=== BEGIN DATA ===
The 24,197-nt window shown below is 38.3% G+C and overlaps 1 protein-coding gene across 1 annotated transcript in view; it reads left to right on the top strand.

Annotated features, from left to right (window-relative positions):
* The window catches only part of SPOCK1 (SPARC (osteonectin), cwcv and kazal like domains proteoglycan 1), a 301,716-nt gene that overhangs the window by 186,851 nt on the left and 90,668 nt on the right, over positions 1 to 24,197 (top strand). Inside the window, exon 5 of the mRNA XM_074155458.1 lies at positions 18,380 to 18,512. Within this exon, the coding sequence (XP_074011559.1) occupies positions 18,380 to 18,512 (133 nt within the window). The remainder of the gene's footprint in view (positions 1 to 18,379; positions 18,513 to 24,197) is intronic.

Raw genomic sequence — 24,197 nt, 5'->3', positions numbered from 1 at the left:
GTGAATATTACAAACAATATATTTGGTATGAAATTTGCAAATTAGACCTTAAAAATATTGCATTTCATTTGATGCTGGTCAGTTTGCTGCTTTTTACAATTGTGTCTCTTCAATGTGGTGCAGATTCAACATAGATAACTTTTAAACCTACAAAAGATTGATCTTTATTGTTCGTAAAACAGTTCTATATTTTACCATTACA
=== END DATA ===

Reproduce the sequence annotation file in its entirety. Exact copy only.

The 24,197-nt window shown below is 38.3% G+C and overlaps 1 protein-coding gene across 1 annotated transcript in view; it reads left to right on the top strand.

Annotated features, from left to right (window-relative positions):
* The window catches only part of SPOCK1 (SPARC (osteonectin), cwcv and kazal like domains proteoglycan 1), a 301,716-nt gene that overhangs the window by 186,851 nt on the left and 90,668 nt on the right, over positions 1 to 24,197 (top strand). Inside the window, exon 5 of the mRNA XM_074155458.1 lies at positions 18,380 to 18,512. Within this exon, the coding sequence (XP_074011559.1) occupies positions 18,380 to 18,512 (133 nt within the window). The remainder of the gene's footprint in view (positions 1 to 18,379; positions 18,513 to 24,197) is intronic.

Raw genomic sequence — 24,197 nt, 5'->3', positions numbered from 1 at the left:
GTGAATATTACAAACAATATATTTGGTATGAAATTTGCAAATTAGACCTTAAAAATATTGCATTTCATTTGATGCTGGTCAGTTTGCTGCTTTTTACAATTGTGTCTCTTCAATGTGGTGCAGATTCAACATAGATAACTTTTAAACCTACAAAAGATTGATCTTTATTGTTCGTAAAACAGTTCTATATTTTACCATTACA